To mitigate potential risks associated with the burgeoning CD ratio, the RBI has intervened by increasing the risk weightage for unsecured loans. This measure necessitates higher capital allocation for banks and Non-Banking Financial Companies (NBFCs), aimed at curbing consumer lending and reducing yields.

Future Outlook

While the current economic landscape remains robust, sustained vigilance is imperative to avert any downturns. Banks must recalibrate their credit appraisal mechanisms to shield themselves from non-performing assets (NPAs) in the unsecured lending domain. Furthermore, diversifying into under-penetrated segments such as business loans, MSME loans, and consumer durables loans can unlock new avenues for growth while mitigating risks.

RBI’s Cautionary Move

In an exclusive revelation, it has come to light that the Reserve Bank of India (RBI) is taking proactive measures by advising certain banks to reduce their credit deposit ratio. This strategic maneuver, aimed at fostering financial stability, underscores RBI’s vigilant stance in the current economic landscape.

Insights from Reliable Sources

According to credible sources disclosed to CNBC TV18, the credit deposit ratio has piqued the interest of the RBI. This pivotal ratio, indicative of a bank’s lending capacity in relation to its deposit base, has prompted RBI to urge select banks to maintain their ratio below the 75% threshold.

Impact on Lenders

The rationale behind this directive lies in RBI’s objective to mitigate credit exposure risks among lenders. By lowering the credit to deposit ratio, banks are poised to witness a shift in liquidity dynamics. Specifically, funds may transition from the loan portfolio towards investment avenues, thereby diversifying revenue streams.

Implications on Interest Margins

A noteworthy consequence of reducing the credit deposit ratio is its potential impact on net interest margins (NIMs). Industry experts suggest that such a maneuver could lead to a NIM adjustment of approximately 75 basis points, with a marginal variance of around ±25 basis points.

Sectorial Dynamics

Examining the sectorial landscape reveals a dichotomy among lenders based on their credit deposit ratios. Notably, banks boasting ratios exceeding 75% include idfc Bank, Sury Bank, Equita Small Finance Bank, Utka Small Finance Bank, Axis Bank, and Bundan Bank, among others. Conversely, institutions maintaining ratios below the specified threshold encompass prominent names like Can Bank, State Bank of India, PNB, IDBI Bank, and Bank of India.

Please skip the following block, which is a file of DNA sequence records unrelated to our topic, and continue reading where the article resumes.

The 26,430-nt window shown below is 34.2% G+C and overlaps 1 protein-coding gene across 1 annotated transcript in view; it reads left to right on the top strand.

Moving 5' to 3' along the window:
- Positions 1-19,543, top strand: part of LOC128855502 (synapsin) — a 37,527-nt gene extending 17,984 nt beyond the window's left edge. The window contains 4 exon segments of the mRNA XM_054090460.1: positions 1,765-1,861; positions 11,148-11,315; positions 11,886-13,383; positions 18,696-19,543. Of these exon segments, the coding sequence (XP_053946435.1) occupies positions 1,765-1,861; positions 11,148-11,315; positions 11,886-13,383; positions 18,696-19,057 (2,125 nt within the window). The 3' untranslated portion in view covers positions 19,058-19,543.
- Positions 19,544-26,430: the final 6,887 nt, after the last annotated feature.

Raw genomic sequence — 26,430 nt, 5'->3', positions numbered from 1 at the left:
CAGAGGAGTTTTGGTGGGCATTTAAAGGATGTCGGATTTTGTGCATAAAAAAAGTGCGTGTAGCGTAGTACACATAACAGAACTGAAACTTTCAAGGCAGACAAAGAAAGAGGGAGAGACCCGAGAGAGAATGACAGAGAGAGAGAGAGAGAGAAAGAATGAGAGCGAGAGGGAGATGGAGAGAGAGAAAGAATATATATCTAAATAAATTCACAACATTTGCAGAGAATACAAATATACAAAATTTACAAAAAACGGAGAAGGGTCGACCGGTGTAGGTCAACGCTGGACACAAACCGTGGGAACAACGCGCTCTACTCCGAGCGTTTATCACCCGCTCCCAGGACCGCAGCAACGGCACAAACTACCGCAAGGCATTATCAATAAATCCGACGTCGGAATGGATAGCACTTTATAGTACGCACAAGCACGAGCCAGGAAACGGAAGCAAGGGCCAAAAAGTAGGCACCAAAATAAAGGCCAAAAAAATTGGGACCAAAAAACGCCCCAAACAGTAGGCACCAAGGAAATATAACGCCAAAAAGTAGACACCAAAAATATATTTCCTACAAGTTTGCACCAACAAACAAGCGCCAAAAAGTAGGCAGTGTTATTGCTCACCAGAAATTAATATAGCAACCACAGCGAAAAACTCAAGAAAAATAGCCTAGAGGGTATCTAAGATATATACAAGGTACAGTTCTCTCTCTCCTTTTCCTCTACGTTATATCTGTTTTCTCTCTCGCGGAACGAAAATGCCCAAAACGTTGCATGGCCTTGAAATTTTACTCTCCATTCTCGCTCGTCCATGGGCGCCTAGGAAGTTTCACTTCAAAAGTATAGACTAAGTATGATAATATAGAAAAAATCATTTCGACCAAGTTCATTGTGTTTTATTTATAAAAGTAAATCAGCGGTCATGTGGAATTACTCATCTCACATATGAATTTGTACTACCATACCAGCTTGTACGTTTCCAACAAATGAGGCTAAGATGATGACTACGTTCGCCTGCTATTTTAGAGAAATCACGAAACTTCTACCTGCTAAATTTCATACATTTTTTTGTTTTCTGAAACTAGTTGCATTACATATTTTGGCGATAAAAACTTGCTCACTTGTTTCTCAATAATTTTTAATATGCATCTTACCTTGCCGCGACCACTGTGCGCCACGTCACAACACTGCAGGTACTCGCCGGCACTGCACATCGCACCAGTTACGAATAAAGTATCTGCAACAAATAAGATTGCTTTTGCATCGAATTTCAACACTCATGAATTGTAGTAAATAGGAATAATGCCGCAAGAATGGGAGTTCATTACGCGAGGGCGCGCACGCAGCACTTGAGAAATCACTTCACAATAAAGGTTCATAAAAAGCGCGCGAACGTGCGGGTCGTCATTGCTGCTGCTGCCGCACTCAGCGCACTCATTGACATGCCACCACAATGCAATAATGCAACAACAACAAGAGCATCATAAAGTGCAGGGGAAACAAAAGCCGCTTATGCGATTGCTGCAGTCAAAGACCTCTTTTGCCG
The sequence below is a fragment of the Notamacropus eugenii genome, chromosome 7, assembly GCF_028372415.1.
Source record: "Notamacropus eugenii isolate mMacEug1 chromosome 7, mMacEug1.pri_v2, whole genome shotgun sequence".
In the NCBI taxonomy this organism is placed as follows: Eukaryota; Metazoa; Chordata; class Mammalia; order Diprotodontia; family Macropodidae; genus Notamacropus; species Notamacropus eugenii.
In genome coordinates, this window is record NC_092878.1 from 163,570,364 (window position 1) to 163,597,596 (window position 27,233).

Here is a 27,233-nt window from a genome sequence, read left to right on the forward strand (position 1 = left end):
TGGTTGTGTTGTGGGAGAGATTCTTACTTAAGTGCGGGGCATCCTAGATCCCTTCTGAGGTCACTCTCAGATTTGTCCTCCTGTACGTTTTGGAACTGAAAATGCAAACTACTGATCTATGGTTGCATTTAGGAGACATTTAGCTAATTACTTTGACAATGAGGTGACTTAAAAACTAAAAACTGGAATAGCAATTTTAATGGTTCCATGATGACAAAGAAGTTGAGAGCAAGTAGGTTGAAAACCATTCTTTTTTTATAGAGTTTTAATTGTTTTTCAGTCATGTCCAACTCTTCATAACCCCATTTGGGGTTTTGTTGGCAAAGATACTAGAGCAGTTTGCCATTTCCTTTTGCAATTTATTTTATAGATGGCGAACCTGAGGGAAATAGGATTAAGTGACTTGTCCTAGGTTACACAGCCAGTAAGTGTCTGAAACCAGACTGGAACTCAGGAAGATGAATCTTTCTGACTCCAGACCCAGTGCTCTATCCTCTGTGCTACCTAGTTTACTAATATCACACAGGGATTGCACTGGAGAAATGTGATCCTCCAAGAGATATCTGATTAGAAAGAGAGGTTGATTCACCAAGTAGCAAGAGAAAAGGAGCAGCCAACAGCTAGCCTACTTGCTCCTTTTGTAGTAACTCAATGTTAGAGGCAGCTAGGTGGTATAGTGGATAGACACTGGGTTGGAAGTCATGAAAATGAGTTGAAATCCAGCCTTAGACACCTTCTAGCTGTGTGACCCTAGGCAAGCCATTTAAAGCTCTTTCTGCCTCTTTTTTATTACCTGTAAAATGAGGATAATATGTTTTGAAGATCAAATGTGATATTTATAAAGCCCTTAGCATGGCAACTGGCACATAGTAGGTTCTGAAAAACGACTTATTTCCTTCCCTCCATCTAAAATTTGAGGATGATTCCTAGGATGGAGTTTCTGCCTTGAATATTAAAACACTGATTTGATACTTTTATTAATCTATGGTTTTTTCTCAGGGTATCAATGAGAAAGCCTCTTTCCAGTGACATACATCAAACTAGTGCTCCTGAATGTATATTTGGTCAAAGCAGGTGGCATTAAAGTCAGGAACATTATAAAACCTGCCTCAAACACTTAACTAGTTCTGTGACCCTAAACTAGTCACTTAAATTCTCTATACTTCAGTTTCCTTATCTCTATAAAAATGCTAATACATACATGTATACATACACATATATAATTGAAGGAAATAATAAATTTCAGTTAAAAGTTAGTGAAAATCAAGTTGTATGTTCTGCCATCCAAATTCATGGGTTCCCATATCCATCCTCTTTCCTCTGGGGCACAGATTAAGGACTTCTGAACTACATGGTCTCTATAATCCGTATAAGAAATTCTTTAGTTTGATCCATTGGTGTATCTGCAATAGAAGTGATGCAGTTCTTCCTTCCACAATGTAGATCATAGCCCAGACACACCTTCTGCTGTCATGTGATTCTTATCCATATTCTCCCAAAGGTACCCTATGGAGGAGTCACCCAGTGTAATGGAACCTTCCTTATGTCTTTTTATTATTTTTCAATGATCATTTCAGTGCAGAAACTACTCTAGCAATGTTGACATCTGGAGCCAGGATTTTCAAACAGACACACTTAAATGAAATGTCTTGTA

Regulatory Prudence

RBI’s discerning approach extends beyond the credit deposit ratio, as evidenced by its recent regulatory interventions. Instances include the curtailment of lending activities in the unsecured segment and the imposition of higher risk weights on assets associated with NBFCs. Such measures underscore RBI’s commitment to maintaining financial stability and safeguarding the banking ecosystem from potential vulnerabilities.


In navigating the intricacies of India’s financial landscape, RBI’s proactive directives serve as a beacon of prudence. By urging banks to recalibrate their credit deposit ratios, RBI endeavors to foster a resilient banking sector capable of withstanding dynamic market forces. As stakeholders navigate these regulatory currents, adherence to RBI’s guidelines becomes paramount, ensuring a robust and sustainable financial ecosystem for all stakeholders.

Frequently Asked Questions

1. What is the Credit-Deposit (CD) ratio?

The CD ratio measures the proportion of money lent out by banks relative to the deposits they hold. It indicates liquidity and credit risks within the banking sector.

2. Why is the surge in the CD ratio concerning?

A surge in the CD ratio implies that banks are extending more loans than they have in deposits, potentially exposing them to liquidity challenges and credit risks.

3. How is regulatory intervention addressing the surge in the CD ratio?

Regulatory bodies like the RBI are increasing the risk weightage for unsecured loans, mandating higher capital allocation for banks and NBFCs. This measure aims to mitigate excessive lending and associated risks.


As India’s banking sector grapples with the implications of an escalating CD ratio, proactive measures are essential to maintain financial stability. Regulatory interventions coupled with prudent lending practices can safeguard banks against potential downturns while fostering sustainable growth in the long term.